Every-time I hear One Republic’s “I Lived“, I can’t help but cry. Which is awkward when it comes over the radio and you’re in the car with friends. Or traveling via public transport surrounded by strangers.
But with everything I’ve accomplished in life, every obstacle I’ve proved could be overcome, every dream I’ve made a reality, and everything I have managed to achieve, if one song were to speak to me it would be this.
Hope when the moment comes, you’ll say…
I, I did it all.
I owned every second that this world could give
I saw so many places, the things that I did
With every broken bone, I swear I lived.
And while traveling through Alaska recently in June, there came a night where we genuinely thought our moment had come. It wasn’t until that night, where we faced the possibility of not waking up the next morning, that I realized I wasn’t afraid of death. And that’s largely due to travel.
Sure, there’s still a lot more of the world to see, and while I’m not overly keen to leave this world having died young, I’ve realized that I wouldn’t feel ripped off it came. Upon reflection, if death came knocking on my door, I could say with absolute honesty “I swear I’ve lived”.
The Time We Faced Near Death in Alaska
I was camped outside the hotel lobby of a secluded cabin retreat in the Alaskan woods when Mike suddenly appeared, sprinting up the drive. Reception had closed at 8, however their WiFi (only available in the lobby) extended to the porch, so as they locked up I set up a work station to catch up on my blog.
“The Carbon Monoxide detector is going off” Mike said with a certain sense of worry.
While I had been blogging, he had been hiking, so the cabin, featuring only gas appliances, had been vacant for at least 5 hours. And Carbon Monoxide – an odorless, tasteless, colorless gas that can render a person unconscious in an instant, and take their life in a second, this is not something you want to f*&^ with. Whole families have been silently taken out by this before.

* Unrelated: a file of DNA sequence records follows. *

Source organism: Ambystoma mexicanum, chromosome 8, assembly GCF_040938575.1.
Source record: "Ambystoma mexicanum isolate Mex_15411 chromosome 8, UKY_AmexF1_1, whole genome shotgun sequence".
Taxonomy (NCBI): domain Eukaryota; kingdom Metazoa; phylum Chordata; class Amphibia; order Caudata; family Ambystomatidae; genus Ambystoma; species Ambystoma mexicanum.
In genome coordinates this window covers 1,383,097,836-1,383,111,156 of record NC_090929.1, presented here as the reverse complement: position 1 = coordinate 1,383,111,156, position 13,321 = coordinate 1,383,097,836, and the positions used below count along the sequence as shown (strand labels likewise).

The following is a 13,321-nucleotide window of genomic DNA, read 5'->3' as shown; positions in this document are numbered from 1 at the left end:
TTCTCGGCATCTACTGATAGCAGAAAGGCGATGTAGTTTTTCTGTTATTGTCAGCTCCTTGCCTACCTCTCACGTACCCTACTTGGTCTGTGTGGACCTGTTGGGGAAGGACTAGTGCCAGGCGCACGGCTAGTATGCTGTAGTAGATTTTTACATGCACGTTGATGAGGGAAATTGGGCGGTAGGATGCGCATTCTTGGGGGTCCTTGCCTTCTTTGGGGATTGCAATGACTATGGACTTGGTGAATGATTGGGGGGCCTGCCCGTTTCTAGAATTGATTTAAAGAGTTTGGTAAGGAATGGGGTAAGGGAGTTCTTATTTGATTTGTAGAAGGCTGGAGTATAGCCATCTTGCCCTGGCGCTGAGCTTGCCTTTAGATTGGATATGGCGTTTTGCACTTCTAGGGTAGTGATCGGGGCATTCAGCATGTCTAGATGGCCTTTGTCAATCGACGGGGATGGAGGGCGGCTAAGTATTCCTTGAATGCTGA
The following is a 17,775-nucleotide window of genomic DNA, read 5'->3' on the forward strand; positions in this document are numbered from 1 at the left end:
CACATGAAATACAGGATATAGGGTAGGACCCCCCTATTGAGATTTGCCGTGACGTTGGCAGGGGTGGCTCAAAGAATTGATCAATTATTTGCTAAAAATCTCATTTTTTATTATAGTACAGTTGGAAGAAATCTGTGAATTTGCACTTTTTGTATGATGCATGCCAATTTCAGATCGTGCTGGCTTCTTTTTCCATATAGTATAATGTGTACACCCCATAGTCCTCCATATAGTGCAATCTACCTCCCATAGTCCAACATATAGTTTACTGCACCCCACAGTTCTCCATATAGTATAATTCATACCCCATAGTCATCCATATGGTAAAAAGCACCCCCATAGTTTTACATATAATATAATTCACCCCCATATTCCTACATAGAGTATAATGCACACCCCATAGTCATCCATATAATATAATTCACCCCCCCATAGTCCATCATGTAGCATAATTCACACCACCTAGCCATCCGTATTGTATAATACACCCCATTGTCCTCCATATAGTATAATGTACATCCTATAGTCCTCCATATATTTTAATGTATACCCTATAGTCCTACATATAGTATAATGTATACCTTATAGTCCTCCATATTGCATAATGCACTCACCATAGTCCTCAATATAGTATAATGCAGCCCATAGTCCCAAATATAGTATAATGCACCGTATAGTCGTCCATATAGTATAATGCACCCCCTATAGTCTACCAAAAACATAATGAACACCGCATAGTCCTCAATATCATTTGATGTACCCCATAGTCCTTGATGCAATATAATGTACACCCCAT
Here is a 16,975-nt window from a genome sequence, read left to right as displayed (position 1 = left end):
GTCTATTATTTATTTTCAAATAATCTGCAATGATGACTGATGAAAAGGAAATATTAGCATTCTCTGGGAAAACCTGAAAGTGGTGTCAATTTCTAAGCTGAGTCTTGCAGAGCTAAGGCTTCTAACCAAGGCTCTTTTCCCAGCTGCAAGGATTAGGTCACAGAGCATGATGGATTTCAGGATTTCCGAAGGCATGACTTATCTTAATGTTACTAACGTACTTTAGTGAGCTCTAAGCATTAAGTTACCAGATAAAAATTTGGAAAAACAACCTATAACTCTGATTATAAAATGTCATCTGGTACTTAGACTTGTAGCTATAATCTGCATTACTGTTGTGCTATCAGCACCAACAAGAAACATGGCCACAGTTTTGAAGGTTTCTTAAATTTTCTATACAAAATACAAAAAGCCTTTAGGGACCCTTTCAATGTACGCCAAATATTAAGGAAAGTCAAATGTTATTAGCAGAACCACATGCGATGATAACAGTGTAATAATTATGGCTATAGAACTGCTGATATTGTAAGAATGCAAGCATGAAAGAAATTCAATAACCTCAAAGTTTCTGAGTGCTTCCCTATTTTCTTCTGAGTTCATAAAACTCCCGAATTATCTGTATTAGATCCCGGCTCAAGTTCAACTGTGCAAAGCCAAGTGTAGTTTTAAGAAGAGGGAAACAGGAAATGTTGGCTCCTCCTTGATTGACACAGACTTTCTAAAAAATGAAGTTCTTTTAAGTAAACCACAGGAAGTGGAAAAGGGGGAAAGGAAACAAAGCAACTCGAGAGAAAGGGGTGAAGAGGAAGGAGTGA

With the owner of the retreat living above reception, thankfully we were able to have the cabin inspected. After having changed the batteries in the detector the beeping did stop. Though it was strange, he said, as the batteries which were in there were brand new, so they shouldn’t have been at fault. With no other rooms available, the owner gave the cabin the OK, and then left.
Though something had set the detector off. And even though we were fairly certain the hotel staff wouldn’t have left us there if they had believed there to be any danger, the feeling that we just might not wake up in the morning plagued us throughout the night. Everything in the cabin was gas, and if there was actually a leak, what’s to say we wouldn’t inhale the deadly fumes?
Carbon monoxide is scary as all hell. There is no smell, taste and it’s completely invisible. So how do you react when an alarm goes off and this situation is potentially happening to you?
The alarms are there for a reason – really the only way to warn you the environment is unsafe. So when you’re not sure whether the detector malfunctioned at first when it went off, or it was malfunctioning by appearing to work but not making a noise, it’s difficult to know what to do.
We sat and stared at each other across the table in silence, attempting to laugh off our panic. We opened all the windows in the place to air it. I ran to the cabin next door and woke them up at close to midnight to borrow their detector for 20 minutes to make sure it too didn’t go off. It didn’t.
We finally settled on there being no other choice but to go to sleep, and, granted if we didn’t wake up the next morning, at least there wouldn’t have been any pain.
We laughed about it, because of course “nothing like that would happen to us”, but we were both secretly sick to our stomache with that niggling feeling that there’s probably a 5% chance that we genuinely might just not wake up.